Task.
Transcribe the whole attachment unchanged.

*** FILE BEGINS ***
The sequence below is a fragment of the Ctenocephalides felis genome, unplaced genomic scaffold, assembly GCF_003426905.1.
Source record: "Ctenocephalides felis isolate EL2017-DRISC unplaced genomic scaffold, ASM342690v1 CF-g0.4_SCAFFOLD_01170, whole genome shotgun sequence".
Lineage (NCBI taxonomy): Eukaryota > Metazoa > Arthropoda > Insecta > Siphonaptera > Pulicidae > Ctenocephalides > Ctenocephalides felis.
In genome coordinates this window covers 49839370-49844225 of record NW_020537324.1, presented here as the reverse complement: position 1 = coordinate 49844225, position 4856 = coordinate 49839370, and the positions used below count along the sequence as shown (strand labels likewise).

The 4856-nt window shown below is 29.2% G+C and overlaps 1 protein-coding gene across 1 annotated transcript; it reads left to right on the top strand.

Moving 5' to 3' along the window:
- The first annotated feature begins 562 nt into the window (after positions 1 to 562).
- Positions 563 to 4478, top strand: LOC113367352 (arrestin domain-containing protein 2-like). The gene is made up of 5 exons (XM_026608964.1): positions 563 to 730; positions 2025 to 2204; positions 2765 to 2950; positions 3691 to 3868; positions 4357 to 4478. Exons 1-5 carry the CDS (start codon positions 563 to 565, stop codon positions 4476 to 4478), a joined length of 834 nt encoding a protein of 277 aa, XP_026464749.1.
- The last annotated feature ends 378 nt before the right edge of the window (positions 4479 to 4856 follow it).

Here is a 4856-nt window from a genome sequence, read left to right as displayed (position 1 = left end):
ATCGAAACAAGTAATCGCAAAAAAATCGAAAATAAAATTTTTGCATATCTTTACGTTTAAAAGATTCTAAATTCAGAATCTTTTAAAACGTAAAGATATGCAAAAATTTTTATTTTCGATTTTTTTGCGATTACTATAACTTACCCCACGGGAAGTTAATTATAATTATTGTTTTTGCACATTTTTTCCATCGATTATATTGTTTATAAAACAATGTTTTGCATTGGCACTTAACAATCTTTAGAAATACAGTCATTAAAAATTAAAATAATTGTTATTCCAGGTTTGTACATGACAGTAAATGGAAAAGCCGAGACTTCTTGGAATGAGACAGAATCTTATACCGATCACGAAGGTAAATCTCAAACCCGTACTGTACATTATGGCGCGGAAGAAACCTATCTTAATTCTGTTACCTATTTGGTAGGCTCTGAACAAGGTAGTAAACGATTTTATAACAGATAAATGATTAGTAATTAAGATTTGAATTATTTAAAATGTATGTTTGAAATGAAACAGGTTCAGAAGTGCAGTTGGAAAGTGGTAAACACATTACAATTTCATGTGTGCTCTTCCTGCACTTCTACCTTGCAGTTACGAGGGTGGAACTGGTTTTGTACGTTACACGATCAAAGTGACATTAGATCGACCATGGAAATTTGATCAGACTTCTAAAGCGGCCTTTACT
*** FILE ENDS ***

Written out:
The sequence below is a fragment of the Ctenocephalides felis genome, unplaced genomic scaffold, assembly GCF_003426905.1.
Source record: "Ctenocephalides felis isolate EL2017-DRISC unplaced genomic scaffold, ASM342690v1 CF-g0.4_SCAFFOLD_01170, whole genome shotgun sequence".
Lineage (NCBI taxonomy): Eukaryota > Metazoa > Arthropoda > Insecta > Siphonaptera > Pulicidae > Ctenocephalides > Ctenocephalides felis.
In genome coordinates this window covers 49839370-49844225 of record NW_020537324.1, presented here as the reverse complement: position 1 = coordinate 49844225, position 4856 = coordinate 49839370, and the positions used below count along the sequence as shown (strand labels likewise).

The 4856-nt window shown below is 29.2% G+C and overlaps 1 protein-coding gene across 1 annotated transcript; it reads left to right on the top strand.

Moving 5' to 3' along the window:
- The first annotated feature begins 562 nt into the window (after positions 1 to 562).
- Positions 563 to 4478, top strand: LOC113367352 (arrestin domain-containing protein 2-like). The gene is made up of 5 exons (XM_026608964.1): positions 563 to 730; positions 2025 to 2204; positions 2765 to 2950; positions 3691 to 3868; positions 4357 to 4478. Exons 1-5 carry the CDS (start codon positions 563 to 565, stop codon positions 4476 to 4478), a joined length of 834 nt encoding a protein of 277 aa, XP_026464749.1.
- The last annotated feature ends 378 nt before the right edge of the window (positions 4479 to 4856 follow it).

Here is a 4856-nt window from a genome sequence, read left to right as displayed (position 1 = left end):
ATCGAAACAAGTAATCGCAAAAAAATCGAAAATAAAATTTTTGCATATCTTTACGTTTAAAAGATTCTAAATTCAGAATCTTTTAAAACGTAAAGATATGCAAAAATTTTTATTTTCGATTTTTTTGCGATTACTATAACTTACCCCACGGGAAGTTAATTATAATTATTGTTTTTGCACATTTTTTCCATCGATTATATTGTTTATAAAACAATGTTTTGCATTGGCACTTAACAATCTTTAGAAATACAGTCATTAAAAATTAAAATAATTGTTATTCCAGGTTTGTACATGACAGTAAATGGAAAAGCCGAGACTTCTTGGAATGAGACAGAATCTTATACCGATCACGAAGGTAAATCTCAAACCCGTACTGTACATTATGGCGCGGAAGAAACCTATCTTAATTCTGTTACCTATTTGGTAGGCTCTGAACAAGGTAGTAAACGATTTTATAACAGATAAATGATTAGTAATTAAGATTTGAATTATTTAAAATGTATGTTTGAAATGAAACAGGTTCAGAAGTGCAGTTGGAAAGTGGTAAACACATTACAATTTCATGTGTGCTCTTCCTGCACTTCTACCTTGCAGTTACGAGGGTGGAACTGGTTTTGTACGTTACACGATCAAAGTGACATTAGATCGACCATGGAAATTTGATCAGACTTCTAAAGCGGCCTTTACT